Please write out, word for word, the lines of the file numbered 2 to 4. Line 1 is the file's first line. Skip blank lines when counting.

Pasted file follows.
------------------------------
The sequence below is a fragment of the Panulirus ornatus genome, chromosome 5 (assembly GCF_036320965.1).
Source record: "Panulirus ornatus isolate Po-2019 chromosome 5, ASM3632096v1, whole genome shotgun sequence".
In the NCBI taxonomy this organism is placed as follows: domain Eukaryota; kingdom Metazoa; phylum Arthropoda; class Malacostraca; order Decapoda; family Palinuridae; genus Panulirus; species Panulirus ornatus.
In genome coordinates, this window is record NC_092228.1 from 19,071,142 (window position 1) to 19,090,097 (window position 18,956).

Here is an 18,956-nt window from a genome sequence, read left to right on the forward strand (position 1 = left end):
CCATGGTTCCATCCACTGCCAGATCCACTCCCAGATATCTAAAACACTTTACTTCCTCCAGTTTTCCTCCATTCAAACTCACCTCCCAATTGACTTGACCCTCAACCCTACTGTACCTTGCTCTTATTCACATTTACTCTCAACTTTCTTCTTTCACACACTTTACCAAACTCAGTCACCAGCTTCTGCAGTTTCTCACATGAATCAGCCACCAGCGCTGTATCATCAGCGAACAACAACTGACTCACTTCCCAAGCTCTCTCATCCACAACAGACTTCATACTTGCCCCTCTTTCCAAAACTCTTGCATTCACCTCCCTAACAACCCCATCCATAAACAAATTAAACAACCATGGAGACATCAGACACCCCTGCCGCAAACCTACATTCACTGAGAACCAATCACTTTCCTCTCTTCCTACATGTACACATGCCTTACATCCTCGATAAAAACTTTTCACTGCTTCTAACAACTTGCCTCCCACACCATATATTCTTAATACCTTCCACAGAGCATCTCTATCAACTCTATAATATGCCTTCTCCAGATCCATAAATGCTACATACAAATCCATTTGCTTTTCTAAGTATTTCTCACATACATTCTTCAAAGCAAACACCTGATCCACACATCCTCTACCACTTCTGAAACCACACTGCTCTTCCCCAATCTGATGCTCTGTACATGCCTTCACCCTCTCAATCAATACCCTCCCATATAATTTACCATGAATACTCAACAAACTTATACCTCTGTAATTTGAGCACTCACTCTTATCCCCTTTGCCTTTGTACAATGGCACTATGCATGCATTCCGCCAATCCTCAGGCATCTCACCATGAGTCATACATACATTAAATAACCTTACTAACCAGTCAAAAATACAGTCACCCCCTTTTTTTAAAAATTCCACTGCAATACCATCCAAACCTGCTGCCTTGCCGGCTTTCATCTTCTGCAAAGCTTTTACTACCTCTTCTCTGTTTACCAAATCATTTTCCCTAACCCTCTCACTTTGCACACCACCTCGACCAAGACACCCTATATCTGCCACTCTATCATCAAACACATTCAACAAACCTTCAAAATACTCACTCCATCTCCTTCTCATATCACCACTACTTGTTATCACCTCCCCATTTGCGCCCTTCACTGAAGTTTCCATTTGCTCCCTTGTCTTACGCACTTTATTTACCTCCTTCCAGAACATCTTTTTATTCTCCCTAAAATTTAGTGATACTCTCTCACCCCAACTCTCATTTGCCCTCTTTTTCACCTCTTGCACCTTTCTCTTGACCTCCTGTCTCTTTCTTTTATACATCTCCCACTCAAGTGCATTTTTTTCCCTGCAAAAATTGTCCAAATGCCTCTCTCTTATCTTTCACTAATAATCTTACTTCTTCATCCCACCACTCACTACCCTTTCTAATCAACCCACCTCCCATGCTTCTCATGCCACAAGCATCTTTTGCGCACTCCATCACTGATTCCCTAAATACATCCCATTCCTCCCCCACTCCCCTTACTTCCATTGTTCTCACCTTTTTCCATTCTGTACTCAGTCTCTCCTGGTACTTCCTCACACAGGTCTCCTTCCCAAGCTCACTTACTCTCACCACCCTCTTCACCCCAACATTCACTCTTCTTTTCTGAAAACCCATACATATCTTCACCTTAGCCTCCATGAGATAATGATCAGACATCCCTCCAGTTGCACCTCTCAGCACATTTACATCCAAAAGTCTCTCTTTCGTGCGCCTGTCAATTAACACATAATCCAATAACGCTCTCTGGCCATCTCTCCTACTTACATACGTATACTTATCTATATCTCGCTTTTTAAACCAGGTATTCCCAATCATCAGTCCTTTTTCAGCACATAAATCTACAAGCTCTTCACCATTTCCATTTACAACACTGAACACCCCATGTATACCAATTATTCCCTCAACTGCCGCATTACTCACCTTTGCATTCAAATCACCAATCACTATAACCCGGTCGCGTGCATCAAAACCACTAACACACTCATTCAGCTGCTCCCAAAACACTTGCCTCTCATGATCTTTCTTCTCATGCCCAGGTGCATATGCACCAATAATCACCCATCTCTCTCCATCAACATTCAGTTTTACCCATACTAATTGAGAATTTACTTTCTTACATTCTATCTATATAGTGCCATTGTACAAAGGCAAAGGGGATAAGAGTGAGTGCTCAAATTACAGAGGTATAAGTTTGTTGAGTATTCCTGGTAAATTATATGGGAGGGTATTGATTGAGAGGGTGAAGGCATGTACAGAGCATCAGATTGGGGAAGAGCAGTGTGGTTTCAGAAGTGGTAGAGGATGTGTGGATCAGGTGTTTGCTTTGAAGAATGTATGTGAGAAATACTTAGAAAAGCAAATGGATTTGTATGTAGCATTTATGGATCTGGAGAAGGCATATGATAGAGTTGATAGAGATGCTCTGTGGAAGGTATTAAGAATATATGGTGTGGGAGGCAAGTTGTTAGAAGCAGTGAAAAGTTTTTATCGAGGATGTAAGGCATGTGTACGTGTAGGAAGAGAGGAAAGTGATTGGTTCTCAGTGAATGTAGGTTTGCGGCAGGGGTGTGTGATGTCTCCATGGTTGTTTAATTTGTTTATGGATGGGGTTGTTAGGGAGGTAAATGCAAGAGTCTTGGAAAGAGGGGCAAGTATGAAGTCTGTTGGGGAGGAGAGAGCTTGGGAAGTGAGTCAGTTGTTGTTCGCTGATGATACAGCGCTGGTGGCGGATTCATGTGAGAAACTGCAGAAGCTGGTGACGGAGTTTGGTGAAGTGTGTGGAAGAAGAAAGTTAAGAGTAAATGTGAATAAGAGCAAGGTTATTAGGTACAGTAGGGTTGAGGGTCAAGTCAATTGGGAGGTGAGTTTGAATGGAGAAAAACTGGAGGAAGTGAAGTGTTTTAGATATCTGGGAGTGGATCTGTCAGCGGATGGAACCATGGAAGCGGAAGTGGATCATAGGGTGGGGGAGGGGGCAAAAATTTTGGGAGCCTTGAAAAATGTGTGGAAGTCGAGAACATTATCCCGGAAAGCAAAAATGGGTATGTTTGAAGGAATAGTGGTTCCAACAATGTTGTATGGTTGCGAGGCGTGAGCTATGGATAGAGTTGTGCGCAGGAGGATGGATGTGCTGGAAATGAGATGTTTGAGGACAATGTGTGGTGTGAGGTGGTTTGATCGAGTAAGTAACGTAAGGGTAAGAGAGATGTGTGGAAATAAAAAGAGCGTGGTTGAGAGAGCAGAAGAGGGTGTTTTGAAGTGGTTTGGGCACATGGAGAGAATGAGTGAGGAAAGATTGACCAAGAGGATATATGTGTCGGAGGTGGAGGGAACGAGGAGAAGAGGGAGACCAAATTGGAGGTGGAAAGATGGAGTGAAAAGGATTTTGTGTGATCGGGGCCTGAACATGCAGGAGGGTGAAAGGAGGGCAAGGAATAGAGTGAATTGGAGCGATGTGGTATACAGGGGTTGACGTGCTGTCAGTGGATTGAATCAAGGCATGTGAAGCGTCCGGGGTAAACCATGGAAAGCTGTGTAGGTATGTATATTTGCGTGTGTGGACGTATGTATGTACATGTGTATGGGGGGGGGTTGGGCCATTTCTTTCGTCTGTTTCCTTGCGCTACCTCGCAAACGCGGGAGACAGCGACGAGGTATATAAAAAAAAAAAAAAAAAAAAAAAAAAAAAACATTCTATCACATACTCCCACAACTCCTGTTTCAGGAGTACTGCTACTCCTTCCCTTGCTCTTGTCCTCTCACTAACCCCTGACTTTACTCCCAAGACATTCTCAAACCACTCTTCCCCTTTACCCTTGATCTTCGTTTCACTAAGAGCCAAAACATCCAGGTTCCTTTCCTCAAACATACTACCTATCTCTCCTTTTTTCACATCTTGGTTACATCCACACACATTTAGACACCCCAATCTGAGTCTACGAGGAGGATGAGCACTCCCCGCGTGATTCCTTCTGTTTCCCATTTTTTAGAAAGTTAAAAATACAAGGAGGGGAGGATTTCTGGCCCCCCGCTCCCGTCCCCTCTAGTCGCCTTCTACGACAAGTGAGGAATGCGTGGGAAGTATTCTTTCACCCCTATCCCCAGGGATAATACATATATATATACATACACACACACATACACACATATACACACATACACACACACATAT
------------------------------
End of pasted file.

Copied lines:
Source record: "Panulirus ornatus isolate Po-2019 chromosome 5, ASM3632096v1, whole genome shotgun sequence".
In the NCBI taxonomy this organism is placed as follows: domain Eukaryota; kingdom Metazoa; phylum Arthropoda; class Malacostraca; order Decapoda; family Palinuridae; genus Panulirus; species Panulirus ornatus.
In genome coordinates, this window is record NC_092228.1 from 19,071,142 (window position 1) to 19,090,097 (window position 18,956).